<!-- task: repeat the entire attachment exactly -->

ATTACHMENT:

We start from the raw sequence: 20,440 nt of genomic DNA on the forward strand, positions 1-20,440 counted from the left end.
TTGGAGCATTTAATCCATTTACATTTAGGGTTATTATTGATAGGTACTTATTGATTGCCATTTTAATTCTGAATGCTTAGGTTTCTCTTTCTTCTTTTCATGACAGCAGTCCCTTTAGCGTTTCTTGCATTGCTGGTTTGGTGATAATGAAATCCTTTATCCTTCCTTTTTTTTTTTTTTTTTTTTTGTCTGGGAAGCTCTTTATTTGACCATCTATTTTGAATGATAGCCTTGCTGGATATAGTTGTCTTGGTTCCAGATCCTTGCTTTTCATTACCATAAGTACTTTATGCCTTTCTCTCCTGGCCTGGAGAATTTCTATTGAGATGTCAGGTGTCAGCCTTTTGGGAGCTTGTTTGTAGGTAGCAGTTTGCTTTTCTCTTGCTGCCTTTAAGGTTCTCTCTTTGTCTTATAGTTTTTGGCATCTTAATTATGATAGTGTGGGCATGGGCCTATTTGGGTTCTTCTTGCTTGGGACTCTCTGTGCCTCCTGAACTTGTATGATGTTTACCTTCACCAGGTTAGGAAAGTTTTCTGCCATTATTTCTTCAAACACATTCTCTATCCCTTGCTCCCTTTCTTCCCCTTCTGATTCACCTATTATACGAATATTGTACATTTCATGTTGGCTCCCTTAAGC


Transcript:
We start from the raw sequence: 20,440 nt of genomic DNA on the forward strand, positions 1-20,440 counted from the left end.
TTGGAGCATTTAATCCATTTACATTTAGGGTTATTATTGATAGGTACTTATTGATTGCCATTTTAATTCTGAATGCTTAGGTTTCTCTTTCTTCTTTTCATGACAGCAGTCCCTTTAGCGTTTCTTGCATTGCTGGTTTGGTGATAATGAAATCCTTTATCCTTCCTTTTTTTTTTTTTTTTTTTTTGTCTGGGAAGCTCTTTATTTGACCATCTATTTTGAATGATAGCCTTGCTGGATATAGTTGTCTTGGTTCCAGATCCTTGCTTTTCATTACCATAAGTACTTTATGCCTTTCTCTCCTGGCCTGGAGAATTTCTATTGAGATGTCAGGTGTCAGCCTTTTGGGAGCTTGTTTGTAGGTAGCAGTTTGCTTTTCTCTTGCTGCCTTTAAGGTTCTCTCTTTGTCTTATAGTTTTTGGCATCTTAATTATGATAGTGTGGGCATGGGCCTATTTGGGTTCTTCTTGCTTGGGACTCTCTGTGCCTCCTGAACTTGTATGATGTTTACCTTCACCAGGTTAGGAAAGTTTTCTGCCATTATTTCTTCAAACACATTCTCTATCCCTTGCTCCCTTTCTTCCCCTTCTGATTCACCTATTATACGAATATTGTACATTTCATGTTGGCTCCCTTAAGC